Many large organizations see their IT engine separated by many floors from the executive penthouse, which also separates business and digital strategy from the vital work of carrying it out. The primary role of an architect is to ride the elevators between the penthouse and engine room, stopping wherever is needed to support these digital efforts: automating software manufacturing, minimizing up-front decision making, and influencing the organization alongside technology evolution.
Ryan Lockard (Agile Uprising) invited me to join Rebecca Wirfs-Brock for a podcast conversation on architecture on agile projects. Rebecca developed Responsibility-Driven Design, which was a big influence for me when I started my career. We talked about how we define architecture, the impact of tests on architecture, the role of domain models, what kind of documentation to prepare, and how much architecture needs to be done up-front.
Viticulture and The Gallerist are both excellent Eurogames with a strong theme of a production centered business.
Traditionally, QA focuses on testing the software before release into production to see if it's ready for such release. But increasingly, modern QA organizations are also focusing attention onto the software running in production. By analyzing logs and other monitoring tools, they find quality problems to highlight to the development organization. This approach works particularly well with organizations that use continuous delivery to put new versions of the software into production rapidly and reliably.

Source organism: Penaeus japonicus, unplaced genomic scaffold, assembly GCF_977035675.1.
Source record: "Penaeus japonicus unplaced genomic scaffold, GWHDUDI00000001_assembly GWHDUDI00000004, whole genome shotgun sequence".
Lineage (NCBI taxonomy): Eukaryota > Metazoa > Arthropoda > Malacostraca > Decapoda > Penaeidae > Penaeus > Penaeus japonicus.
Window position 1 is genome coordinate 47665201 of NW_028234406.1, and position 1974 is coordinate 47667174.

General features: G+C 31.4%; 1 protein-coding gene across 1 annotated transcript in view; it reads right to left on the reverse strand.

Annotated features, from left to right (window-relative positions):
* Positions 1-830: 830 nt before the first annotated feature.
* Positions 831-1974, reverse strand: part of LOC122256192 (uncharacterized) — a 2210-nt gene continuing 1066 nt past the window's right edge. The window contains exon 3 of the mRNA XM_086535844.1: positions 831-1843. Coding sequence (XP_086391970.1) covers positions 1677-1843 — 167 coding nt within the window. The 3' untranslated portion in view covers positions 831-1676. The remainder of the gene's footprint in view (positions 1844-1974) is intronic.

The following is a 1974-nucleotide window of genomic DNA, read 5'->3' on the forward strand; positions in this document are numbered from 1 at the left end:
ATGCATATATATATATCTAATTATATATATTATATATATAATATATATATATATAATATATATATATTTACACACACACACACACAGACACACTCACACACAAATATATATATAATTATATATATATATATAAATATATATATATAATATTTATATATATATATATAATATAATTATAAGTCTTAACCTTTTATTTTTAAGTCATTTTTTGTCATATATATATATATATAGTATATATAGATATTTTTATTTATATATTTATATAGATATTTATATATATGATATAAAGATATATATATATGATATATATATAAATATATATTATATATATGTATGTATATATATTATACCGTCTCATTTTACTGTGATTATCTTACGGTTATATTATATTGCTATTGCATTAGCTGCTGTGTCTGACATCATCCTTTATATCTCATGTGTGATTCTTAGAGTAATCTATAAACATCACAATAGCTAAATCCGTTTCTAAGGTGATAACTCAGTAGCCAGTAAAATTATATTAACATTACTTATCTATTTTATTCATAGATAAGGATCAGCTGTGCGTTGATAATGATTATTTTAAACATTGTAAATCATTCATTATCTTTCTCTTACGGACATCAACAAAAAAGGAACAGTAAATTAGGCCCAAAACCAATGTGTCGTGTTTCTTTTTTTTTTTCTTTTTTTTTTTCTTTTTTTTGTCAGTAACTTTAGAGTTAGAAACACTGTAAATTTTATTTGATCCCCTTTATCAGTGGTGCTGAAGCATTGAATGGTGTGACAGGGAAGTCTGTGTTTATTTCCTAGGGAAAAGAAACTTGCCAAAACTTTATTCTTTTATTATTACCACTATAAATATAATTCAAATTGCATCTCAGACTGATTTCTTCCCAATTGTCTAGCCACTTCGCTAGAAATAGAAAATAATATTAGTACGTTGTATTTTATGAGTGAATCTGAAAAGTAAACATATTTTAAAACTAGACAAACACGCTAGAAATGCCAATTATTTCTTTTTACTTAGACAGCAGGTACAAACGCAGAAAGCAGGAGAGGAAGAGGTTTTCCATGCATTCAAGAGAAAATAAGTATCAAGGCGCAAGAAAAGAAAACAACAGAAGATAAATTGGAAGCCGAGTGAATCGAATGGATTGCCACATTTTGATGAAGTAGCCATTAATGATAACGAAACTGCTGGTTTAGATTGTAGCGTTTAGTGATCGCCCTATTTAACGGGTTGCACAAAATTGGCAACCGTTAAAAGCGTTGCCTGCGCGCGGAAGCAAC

A session secret is a key used for encrypting cookies. Application developers often set it to a weak key during development, and don't fix it during production. This article explains how such a weak key can be cracked, and how that cracked key can be used to gain control of the server that hosts the application. We can prevent this by using strong keys and careful key management. Library authors should encourage this with tools and documentation.
Data encapsulation is a central tenet in object-oriented style. This says that the fields of an object should not be exposed publicly, instead all access from outside the object should be via accessor methods (getters and setters). There are languages that allow publicly accessible fields, but we usually caution programmers not to do this. Self-encapsulation goes a step further, indicating that all internal access to a data field should also go through accessor methods as well. Only the accessor methods should touch the data value itself. If the data field isn't exposed to the outside, this will mean adding additional private accessors.